01 – Introduction to Stress
Stress is generally a response to an inappropriate level of pressure: it may, for example, be triggered by not having enough to do, as well as having too much to do.
Stress triggers several hormonal responses within the body, including your ‘flight/fight’ or adrenaline response. This is fine if you need to run away fast from a wolf, for example, but it’s not so great if you need to have a calm and effective meeting with your boss. It also has an effect on how you react to other people, and therefore your interpersonal relationships.
It is important to learn to recognise your stress triggers, and find effective ways to manage your stress to avoid it negatively affecting your life, or even making you unwell.
The ‘Stress and Stress Management’ section of Skills You Need is split into four main areas which will help you to better understand stress and its relationship with you and others:
02 – Taking Control:
Avoiding and Managing Stress
One of the most stressful issues of all is a sense that you are losing control.
It is therefore important to take control of your stress levels, and put in place an active system to manage them.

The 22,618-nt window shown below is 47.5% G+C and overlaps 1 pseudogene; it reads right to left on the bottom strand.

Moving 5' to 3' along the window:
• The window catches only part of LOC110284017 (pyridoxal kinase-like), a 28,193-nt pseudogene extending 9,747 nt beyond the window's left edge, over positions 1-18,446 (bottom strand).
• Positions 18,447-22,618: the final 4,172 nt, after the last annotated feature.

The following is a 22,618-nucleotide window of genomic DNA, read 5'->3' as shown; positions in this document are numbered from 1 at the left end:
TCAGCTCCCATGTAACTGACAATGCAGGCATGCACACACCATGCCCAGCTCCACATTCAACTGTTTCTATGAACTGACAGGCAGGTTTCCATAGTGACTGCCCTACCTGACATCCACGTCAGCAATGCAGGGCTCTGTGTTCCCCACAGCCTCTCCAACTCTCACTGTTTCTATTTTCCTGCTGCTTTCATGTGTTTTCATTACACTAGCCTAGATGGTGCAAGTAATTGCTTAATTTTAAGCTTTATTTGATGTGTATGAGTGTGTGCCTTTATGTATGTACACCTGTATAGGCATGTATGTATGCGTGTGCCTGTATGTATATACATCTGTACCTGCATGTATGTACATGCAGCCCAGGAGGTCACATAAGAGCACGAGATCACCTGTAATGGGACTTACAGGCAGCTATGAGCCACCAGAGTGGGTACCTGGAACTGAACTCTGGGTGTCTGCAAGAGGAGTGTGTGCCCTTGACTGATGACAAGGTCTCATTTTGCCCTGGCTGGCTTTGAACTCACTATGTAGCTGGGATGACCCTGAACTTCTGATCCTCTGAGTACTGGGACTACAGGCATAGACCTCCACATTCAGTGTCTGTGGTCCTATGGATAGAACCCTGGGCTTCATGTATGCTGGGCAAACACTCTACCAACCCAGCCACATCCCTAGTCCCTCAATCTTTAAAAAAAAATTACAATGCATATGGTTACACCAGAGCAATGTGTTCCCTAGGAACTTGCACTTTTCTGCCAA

Avoiding Stress provides more detailed information about some ways that you can avoid and reduce the stress in your life. It also gives you some ideas about approaches to relaxation and self-help therapy.
Stress is often closely linked to diet. A good diet can help you to manage stress better, and a bad diet can often exacerbate problems. For more about this, see our page on Stress, Nutrition and Diet.
Finally, certain times of the year and events can also be more stressful. Family get-togethers, for example, can sometimes be characterised by a certain amount of tension. Christmas is often particularly fraught, thanks to a combination of expectations, tiredness, and the season itself.
03 – Relaxation Techniques
Our page on Relaxation Techniques introduces some ideas about how to relax, and some tips for learning to relax which incldes: